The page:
By Tarik El-Bashir
Washington Post Staff Writer
Wednesday, June 17, 2009 11:04 PM
LAS VEGAS, June 17 -- It's a good thing Alex Ovechkin is better at scoring goals than he is at playing Texas hold 'em.
The Washington Capitals star finished sixth in the NHL's charity shootout yesterday here at the Rio hotel and casino, competing on a table fashioned to look like a hockey rink against current and former players and a poker professional. But Ovechkin may redeem himself tonight at the NHL Awards Show, where he can claim something he cherishes far more than a stack of chips: a second Hart Memorial Trophy.
Ovechkin can become the NHL's first back-to-back MVP since Dominik Hasek captured the award in 1997 and 1998 as a member of the Buffalo Sabres, and the first forward to accomplish the feat since Wayne Gretzky's eight-year reign from 1980 to '87.
Moments before taking a seat at the poker table, Ovechkin said he has done a lot of thinking about hockey and the way the Capitals' season ended. None of his thoughts, however, were about the Stanley Cup finals. He didn't watch them. Too painful, he said.
"Why I have to watch it?" Ovechkin said moments before taking a seat at the poker table. "No, not one game. A guy just told me that Pittsburgh won [Game 7], 2-1."
"My reaction?" he added with shrug. "I was upset because I know we could be in that situation, too. You never know what was going to happen. We deserved better."
Asked how he feels knowing his biggest rivals -- Pittsburgh's Sidney Crosby and Evgeni Malkin -- hoisted the Cup before he did, Ovechkin grimaced and said: "It's good for them. Congrats to them. But I want to be in the same position."
For now, Ovechkin will have to settle for the chance to cash in when this year's NHL award winners are announced during the annual gala at the Palms Hotel. Seated next to Ovechkin will be teammate Mike Green, whose record-breaking regular season helped him score his first nomination for the Norris Trophy, awarded to the league's top defenseman.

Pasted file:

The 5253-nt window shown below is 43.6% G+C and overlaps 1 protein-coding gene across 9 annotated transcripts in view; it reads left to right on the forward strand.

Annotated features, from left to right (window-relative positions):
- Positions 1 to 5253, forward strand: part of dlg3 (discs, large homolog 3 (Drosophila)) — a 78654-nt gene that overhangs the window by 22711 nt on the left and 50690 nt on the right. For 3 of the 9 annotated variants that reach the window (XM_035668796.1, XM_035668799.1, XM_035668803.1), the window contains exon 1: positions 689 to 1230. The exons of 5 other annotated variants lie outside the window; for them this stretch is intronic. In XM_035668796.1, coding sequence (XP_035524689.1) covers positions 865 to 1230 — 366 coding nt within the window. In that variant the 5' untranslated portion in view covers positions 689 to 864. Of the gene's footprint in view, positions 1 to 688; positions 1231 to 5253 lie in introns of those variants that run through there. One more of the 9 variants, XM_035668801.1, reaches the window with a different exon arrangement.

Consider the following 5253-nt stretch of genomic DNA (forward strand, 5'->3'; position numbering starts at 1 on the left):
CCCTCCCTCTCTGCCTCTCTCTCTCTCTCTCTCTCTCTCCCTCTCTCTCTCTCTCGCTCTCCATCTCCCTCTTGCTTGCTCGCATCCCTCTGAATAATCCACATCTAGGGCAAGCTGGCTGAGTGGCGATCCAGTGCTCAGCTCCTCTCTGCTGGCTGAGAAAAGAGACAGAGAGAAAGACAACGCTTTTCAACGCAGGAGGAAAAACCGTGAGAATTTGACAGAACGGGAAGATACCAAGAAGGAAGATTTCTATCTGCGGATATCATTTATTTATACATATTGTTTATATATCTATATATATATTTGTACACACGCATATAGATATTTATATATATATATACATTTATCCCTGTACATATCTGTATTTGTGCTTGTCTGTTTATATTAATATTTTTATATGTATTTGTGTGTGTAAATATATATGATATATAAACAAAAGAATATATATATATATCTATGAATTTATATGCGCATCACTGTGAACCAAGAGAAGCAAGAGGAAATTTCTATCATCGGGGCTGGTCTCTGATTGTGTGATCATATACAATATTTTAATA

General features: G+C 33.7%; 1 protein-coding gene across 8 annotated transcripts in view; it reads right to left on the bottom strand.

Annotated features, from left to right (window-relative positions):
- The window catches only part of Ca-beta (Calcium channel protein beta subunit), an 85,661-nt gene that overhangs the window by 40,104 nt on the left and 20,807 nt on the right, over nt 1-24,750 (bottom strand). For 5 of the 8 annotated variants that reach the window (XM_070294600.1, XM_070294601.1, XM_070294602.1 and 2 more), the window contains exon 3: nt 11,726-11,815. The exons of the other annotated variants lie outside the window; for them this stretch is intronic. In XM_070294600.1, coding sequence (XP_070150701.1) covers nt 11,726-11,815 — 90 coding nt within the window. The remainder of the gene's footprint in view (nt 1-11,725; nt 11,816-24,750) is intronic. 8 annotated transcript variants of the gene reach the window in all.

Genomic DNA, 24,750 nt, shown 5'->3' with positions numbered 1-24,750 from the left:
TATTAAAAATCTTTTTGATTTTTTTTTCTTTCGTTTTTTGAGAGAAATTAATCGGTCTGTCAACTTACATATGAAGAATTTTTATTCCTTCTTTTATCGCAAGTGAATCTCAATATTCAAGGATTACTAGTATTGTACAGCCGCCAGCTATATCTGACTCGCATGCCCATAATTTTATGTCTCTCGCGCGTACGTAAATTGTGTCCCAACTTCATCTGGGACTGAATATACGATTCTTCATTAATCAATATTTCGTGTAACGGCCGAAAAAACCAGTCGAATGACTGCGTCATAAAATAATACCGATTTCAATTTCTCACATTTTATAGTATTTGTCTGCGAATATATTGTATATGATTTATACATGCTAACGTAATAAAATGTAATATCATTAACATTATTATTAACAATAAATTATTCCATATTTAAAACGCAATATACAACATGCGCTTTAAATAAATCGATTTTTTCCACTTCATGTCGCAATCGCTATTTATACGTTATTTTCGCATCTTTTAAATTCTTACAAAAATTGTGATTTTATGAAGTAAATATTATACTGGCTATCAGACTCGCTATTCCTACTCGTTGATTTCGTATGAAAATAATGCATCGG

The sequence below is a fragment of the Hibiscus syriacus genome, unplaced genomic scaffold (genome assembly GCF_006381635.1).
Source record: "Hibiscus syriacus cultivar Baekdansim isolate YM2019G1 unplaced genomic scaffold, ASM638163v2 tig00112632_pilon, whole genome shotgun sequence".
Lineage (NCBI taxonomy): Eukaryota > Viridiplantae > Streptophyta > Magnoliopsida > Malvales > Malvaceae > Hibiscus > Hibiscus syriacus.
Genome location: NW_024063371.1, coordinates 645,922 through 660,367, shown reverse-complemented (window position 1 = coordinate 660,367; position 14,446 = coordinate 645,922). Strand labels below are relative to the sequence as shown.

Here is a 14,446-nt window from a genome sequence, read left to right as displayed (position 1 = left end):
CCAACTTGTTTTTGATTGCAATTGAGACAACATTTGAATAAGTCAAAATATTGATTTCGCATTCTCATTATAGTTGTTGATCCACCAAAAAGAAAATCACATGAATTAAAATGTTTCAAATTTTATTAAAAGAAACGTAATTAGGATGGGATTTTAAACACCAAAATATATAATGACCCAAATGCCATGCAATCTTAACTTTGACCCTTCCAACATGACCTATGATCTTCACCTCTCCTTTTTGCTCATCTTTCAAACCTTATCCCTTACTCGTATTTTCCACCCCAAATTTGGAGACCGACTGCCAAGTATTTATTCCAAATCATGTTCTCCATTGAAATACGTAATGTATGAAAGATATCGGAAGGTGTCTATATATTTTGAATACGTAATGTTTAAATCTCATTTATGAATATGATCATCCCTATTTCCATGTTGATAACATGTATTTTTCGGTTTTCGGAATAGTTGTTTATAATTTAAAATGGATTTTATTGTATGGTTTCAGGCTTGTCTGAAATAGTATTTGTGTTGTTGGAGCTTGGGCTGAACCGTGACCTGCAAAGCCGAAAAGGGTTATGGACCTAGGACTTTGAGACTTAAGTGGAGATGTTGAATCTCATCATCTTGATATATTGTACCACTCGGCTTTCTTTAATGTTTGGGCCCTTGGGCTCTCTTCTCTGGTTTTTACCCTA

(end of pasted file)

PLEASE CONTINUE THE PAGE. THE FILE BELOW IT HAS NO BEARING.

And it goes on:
Ovechkin's competition for the Hart is Detroit's Pavel Datsyuk and Malkin. Datsyuk and Malkin were key contributors for the Stanley Cup finalists, but balloting was conducted by the membership of the Professional Hockey Writers' Association before the start of the playoffs.
The Hart Trophy will be presented by Sergei Fedorov, the first Russian to win the award in 1994 and Ovechkin's teammate for the past two seasons. This is the first time that all three nominees hail from Russia. Fedorov has not re-signed with the Capitals, but General Manager George McPhee said the two sides will continue to negotiate.
Ovechkin can also win his second straight Lester B. Pearson Award, the league's most valuable player as voted by his peers.
The past two days have been a blur for the bleary-eyed Ovechkin, who landed in Las Vegas following an 18-hour flight from Moscow in the wee hours Tuesday morning.
He's been on the go ever since.
Hours after arriving, the 23-year-old Russian was formally announced as the cover athlete for the NHL 2K10 video game in an event hosted by Caesar's Palace. During the unveiling, Ovechkin was outfitted in a high-tech spandex suit, which the videogame engineers used to capture Ovechkin's motions and mannerisms, including his controversial "hot stick" celebration for the game.
Yesterday, a jet-lagged and weary Ovechkin did a television interview and a photo shoot with his apparel company before joining a poker game with Eddie Olczyk, Jeremy Roenick and Mats Sundin, among others, at the Rio. Ovechkin ended up winning $2,000 for Most Valuable Kids, the charity Ovechkin partners with in Washington to purchase tickets to Capitals games for underprivileged children.
Apparently, Ovechkin plays poker the way he plays hockey -- all out, er, all in.